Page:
A brilliant novel about memory, love, and the clash between the old world and the new, set in 1950s Spain "He turned his back on the old man to mourn in silence this unnecessary death and his part in it; but the sight of the coffin brought anger instead ..."In 1957, a burned-out British journalist leaves London to recuperate in the idyllic Andalusian village of Benalamar, a place little changed since the tumult of Spain's civil war. But when a foreign businessman arrives with plans to develop the area, the community is thrown into turmoil. During a time of drought, the promise of a reservoir is meant to allay the fears of the local populace, but the developer has little idea what he is playing with. A local farmer commits suicide, and the investigation that follows leads back into recent history, lost love and civil war - all a far cry from the tranquil retreat that once promised respite from a world of lurid headlines and backroom shenanigans.Drought is a keenly felt novel about memory, love and the clash between the old world and the new.From the Trade Paperback edition.
"She was a dangerous girl and people think she'll be a dangerous woman." Nonie Blake is back home from a mental institution where she has spent the last twenty years, and people in Jarrett Creek are worried. Maybe too worried, for within a week of her return, Nonie is murdered. Chief Samuel Craddock thinks the only possible suspects are members of her tight-lipped family. Ever since Nonie tried to kill her sister when she was fourteen and was sent away to the institution, the family has kept to itself. Clues are scarce and Craddock is stumped. So he checks with therapists at the mental hospital to see whether they can add anything useful to his investigation. But he discovers that she has not been there for ten years. Now Craddock has to find out where Nonie has been all this time. Soon Craddock finds himself dealing not only with murder, but layers of deception and secrets, and in the midst of it all--a new deputy, one Maria Trevino, sent by the sheriff to beef up security in the small Texas town.From the Trade Paperback edition.
An essential feature of religious experience across many cultures is the intuitive feeling of God's presence. More than any rituals or doctrines, it is this experience that anchors religious faith, yet it has been largely ignored in the scientific literature on religion.Starting with a vivid narrative account of the life-threatening hike that triggered his own mystical experience, biologist John Wathey takes the reader on a scientific journey to find the sources of religious feeling and the illusion of God's presence. His book delves into the biological origins of this compelling feeling, attributing it to innate neural circuitry that evolved to promote the mother-child bond. Dr. Wathey, a veteran neuroscientist, argues that evolution has programmed the infant brain to expect the presence of a loving being who responds to the child's needs. As the infant grows into adulthood, this innate feeling is eventually transferred to the realm of religion, where it is reactivated through the symbols, imagery, and rituals of worship. The author interprets our various conceptions of God in biological terms as illusory supernormal stimuli that fill an emotional and cognitive vacuum left over from infancy. These insights shed new light on some of the most vexing puzzles of religion, like the popular belief in a god who is judgmental and punishing, yet also unconditionally loving; the extraordinary tenacity of faith; the greater religiosity of women relative to men; religious obsessions with sex; the mysterious compulsion to pray; the seemingly irrepressible feminine attributes of God, even in traditionally patriarchal religions; and the strange allure of cults. Finally, Dr. Wathey considers the hypothesis that religion evolved to foster reproductive success, arguing that, in an age of potentially ruinous overpopulation, magical thinking has become a luxury we can no longer afford, one that distracts us from urgent threats to our planet.Deeply researched yet elegantly written in a jargon-free and accessible style, this book presents a compelling interpretation of the evolutionary origins of spirituality and religion.From the Hardcover edition.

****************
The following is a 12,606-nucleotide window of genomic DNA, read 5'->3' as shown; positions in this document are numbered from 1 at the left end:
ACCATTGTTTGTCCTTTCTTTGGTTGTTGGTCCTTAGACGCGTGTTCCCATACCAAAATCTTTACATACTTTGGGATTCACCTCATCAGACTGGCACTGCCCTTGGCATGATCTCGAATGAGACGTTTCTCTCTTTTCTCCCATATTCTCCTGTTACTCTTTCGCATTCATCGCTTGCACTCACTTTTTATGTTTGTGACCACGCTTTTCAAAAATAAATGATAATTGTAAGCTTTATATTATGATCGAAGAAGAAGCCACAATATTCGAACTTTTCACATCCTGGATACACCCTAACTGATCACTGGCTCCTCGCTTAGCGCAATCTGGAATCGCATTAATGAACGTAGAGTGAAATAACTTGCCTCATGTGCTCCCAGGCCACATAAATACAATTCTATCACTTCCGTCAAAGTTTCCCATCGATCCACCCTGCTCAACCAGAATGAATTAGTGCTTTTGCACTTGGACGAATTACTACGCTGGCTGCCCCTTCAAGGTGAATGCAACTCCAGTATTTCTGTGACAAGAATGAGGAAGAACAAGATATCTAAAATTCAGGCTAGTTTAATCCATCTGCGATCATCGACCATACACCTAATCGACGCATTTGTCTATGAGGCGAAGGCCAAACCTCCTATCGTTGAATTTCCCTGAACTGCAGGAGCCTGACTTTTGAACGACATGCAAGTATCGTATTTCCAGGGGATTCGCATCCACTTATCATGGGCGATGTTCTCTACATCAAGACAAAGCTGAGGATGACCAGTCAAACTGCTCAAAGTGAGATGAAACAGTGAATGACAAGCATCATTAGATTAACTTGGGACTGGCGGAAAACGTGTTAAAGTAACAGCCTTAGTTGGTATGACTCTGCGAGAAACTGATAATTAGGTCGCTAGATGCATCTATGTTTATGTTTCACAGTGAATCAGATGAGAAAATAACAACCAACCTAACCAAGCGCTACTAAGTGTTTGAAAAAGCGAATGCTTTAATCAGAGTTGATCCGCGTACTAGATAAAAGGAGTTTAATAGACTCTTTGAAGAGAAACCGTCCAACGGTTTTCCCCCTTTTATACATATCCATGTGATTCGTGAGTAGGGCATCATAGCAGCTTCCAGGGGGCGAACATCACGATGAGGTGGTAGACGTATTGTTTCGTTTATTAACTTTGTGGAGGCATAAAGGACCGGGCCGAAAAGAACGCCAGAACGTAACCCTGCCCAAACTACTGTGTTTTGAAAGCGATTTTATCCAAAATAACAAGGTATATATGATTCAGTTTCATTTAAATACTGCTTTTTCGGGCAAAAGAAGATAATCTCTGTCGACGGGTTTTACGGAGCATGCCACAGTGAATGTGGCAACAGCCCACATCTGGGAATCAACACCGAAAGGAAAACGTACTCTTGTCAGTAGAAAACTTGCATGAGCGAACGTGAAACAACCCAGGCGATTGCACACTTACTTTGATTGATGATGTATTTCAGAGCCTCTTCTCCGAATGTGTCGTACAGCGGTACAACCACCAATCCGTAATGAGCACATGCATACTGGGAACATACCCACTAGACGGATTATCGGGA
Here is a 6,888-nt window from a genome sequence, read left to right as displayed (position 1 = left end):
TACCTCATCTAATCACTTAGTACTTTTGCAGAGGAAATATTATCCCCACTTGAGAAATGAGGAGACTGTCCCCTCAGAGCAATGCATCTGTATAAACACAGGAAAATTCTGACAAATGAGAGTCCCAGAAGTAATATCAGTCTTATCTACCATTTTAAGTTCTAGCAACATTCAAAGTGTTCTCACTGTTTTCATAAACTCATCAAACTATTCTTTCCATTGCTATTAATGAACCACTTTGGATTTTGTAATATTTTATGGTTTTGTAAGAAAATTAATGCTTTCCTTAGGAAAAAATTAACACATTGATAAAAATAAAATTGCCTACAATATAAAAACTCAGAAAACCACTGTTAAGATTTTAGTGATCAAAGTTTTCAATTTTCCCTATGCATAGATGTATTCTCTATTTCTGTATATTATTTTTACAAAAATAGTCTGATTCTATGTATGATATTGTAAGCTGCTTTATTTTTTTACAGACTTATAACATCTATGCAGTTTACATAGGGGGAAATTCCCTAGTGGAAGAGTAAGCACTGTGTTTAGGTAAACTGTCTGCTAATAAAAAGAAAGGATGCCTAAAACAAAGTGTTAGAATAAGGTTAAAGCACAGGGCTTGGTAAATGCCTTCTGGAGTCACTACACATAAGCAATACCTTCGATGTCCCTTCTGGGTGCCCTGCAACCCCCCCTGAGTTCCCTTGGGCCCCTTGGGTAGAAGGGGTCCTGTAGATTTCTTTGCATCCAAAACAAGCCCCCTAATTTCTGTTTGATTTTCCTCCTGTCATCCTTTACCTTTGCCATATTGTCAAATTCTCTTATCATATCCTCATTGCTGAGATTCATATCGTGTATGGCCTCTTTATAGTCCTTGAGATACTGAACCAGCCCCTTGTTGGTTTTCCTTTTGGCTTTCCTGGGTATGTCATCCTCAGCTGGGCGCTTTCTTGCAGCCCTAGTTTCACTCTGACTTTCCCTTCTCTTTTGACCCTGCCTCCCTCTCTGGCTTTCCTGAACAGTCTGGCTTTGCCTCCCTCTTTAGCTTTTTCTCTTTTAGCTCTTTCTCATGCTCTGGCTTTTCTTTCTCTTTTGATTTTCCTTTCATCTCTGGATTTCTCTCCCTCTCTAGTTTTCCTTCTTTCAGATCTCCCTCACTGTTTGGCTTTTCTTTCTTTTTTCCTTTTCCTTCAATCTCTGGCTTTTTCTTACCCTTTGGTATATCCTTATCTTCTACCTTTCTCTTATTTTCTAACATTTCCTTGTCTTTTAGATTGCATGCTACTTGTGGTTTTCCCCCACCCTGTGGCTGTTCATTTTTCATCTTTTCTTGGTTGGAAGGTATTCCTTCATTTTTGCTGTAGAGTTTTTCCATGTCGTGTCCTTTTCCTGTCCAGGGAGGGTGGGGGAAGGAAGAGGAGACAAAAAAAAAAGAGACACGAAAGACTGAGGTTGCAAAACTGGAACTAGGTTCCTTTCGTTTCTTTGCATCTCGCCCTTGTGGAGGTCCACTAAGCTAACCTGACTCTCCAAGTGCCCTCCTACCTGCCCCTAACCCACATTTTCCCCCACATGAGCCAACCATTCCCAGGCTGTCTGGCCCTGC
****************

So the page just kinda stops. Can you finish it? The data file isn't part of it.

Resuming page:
Poor Your Soul--moving, wise, and passionately written--is a beautiful reflection on sexuality, free will, and the fierce bonds of family.At twenty-eight, Mira Ptacin discovered she was pregnant. Though it was unplanned, she embraced the idea of starting a family and became engaged to Andrew, the father. Five months later, an ultrasound revealed that her child would be born with a constellation of birth defects and no chance of survival outside the womb. Mira was given three options: terminate the pregnancy, induce early delivery, or wait and inevitably miscarry.Mira's story is paired with that of her mother, who emigrated from Poland to the United States, and who also experienced grievous loss when her only son was killed by a drunk driver. These deftly interwoven stories offer a picture of mother and daughter finding strength in themselves and each other in the face of tragedy.From the Hardcover edition.family, human sexuality, and free will.From the Hardcover edition.